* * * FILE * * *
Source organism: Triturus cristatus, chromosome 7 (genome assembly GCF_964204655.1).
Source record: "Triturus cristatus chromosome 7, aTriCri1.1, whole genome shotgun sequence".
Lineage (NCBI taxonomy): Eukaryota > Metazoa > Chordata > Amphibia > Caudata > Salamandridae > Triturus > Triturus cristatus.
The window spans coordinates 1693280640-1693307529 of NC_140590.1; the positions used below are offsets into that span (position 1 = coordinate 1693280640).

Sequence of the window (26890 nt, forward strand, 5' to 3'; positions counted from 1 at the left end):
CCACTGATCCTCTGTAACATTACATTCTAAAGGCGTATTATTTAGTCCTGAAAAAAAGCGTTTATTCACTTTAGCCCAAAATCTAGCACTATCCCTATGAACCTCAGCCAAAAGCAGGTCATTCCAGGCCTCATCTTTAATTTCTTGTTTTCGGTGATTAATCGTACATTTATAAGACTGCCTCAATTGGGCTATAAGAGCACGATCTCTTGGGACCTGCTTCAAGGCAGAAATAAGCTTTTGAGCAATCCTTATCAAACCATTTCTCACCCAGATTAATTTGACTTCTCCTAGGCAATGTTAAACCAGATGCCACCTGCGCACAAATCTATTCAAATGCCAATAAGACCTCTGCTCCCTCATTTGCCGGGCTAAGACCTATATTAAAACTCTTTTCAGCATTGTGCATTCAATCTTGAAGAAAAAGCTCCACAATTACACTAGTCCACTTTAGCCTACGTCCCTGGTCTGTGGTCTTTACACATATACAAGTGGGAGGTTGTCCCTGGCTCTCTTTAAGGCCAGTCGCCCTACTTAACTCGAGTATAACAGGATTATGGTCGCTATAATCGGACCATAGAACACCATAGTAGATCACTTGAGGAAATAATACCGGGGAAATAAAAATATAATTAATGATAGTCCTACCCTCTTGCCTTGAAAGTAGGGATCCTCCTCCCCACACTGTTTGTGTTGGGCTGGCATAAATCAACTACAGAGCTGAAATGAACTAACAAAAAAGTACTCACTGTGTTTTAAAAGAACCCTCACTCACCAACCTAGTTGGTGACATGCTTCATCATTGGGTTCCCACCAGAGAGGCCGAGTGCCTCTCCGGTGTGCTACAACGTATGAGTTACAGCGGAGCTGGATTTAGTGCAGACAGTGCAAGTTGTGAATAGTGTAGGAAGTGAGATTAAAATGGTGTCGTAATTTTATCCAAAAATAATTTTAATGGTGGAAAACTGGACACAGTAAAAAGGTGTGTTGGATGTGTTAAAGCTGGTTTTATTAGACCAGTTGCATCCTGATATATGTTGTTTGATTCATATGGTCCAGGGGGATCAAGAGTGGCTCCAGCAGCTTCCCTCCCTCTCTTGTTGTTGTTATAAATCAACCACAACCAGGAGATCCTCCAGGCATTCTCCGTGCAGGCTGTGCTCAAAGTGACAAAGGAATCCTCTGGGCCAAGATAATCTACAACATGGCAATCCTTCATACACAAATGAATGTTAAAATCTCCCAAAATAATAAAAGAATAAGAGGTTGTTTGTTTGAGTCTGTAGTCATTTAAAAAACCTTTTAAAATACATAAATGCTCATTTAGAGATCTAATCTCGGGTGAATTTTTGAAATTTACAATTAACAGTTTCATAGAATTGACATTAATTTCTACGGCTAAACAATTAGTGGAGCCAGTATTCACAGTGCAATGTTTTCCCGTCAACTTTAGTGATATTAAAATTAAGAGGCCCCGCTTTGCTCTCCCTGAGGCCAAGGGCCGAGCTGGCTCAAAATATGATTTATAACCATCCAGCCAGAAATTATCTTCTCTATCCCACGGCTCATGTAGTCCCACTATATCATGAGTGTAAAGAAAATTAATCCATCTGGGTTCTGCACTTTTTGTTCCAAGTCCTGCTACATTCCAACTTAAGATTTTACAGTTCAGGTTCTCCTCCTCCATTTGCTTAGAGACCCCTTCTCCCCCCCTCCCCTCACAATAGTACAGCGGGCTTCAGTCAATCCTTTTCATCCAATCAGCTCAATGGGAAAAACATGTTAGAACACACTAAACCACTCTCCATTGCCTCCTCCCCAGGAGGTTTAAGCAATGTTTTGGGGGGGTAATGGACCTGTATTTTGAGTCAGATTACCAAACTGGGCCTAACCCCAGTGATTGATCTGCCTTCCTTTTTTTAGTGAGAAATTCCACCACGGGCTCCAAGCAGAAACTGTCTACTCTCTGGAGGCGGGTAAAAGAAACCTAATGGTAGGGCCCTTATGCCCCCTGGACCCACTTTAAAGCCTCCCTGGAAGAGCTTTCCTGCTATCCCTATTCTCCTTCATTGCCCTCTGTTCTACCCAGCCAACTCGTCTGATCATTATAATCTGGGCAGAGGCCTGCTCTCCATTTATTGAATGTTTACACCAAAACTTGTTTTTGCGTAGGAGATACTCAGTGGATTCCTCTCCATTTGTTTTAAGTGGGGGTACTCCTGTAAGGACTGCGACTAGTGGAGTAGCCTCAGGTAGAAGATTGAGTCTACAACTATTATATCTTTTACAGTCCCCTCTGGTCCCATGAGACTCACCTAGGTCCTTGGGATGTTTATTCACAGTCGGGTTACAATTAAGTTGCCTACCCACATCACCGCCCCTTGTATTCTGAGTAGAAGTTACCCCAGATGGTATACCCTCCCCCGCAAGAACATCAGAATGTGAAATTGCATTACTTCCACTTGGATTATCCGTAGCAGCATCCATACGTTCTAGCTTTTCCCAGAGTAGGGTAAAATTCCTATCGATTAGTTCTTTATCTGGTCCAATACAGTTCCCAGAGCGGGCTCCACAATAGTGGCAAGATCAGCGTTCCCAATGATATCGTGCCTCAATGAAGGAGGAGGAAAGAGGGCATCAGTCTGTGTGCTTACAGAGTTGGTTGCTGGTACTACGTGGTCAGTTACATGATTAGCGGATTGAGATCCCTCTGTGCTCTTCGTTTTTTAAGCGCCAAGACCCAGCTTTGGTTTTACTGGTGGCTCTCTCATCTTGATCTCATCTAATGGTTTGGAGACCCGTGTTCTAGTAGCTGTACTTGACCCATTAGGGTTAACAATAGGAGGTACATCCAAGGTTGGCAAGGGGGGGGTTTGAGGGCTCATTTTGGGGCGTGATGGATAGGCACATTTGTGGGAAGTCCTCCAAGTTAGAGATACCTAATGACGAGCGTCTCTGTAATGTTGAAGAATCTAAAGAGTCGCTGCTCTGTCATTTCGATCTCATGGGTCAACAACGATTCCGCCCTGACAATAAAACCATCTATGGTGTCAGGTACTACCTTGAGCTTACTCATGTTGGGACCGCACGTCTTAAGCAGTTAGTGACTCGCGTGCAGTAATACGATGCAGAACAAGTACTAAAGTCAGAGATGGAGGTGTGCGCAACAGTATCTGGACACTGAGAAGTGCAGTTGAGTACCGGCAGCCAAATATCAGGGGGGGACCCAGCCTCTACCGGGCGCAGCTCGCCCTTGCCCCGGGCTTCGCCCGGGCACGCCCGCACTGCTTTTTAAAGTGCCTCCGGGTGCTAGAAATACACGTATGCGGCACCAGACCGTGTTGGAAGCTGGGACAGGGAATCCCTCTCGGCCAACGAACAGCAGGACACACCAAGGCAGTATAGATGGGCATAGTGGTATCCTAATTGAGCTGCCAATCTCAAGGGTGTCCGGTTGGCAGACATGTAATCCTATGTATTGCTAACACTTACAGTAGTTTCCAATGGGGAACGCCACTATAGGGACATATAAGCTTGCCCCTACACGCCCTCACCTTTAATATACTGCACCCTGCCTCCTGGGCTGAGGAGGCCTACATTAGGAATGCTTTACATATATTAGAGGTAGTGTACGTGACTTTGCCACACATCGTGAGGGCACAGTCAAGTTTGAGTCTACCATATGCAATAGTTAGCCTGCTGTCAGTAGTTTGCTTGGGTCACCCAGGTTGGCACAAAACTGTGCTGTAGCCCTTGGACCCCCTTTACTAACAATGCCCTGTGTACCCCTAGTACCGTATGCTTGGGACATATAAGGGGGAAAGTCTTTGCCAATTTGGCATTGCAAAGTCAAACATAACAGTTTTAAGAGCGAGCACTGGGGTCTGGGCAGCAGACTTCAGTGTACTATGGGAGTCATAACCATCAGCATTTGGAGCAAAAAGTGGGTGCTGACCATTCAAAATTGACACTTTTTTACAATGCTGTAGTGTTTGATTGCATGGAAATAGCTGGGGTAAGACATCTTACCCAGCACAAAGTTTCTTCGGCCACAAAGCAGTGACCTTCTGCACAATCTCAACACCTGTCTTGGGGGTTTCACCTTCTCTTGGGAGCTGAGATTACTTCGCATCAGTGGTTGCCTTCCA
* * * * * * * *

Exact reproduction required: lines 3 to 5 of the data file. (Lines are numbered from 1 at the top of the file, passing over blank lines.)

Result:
Lineage (NCBI taxonomy): Eukaryota > Metazoa > Chordata > Amphibia > Caudata > Salamandridae > Triturus > Triturus cristatus.
The window spans coordinates 1693280640-1693307529 of NC_140590.1; the positions used below are offsets into that span (position 1 = coordinate 1693280640).

Sequence of the window (26890 nt, forward strand, 5' to 3'; positions counted from 1 at the left end):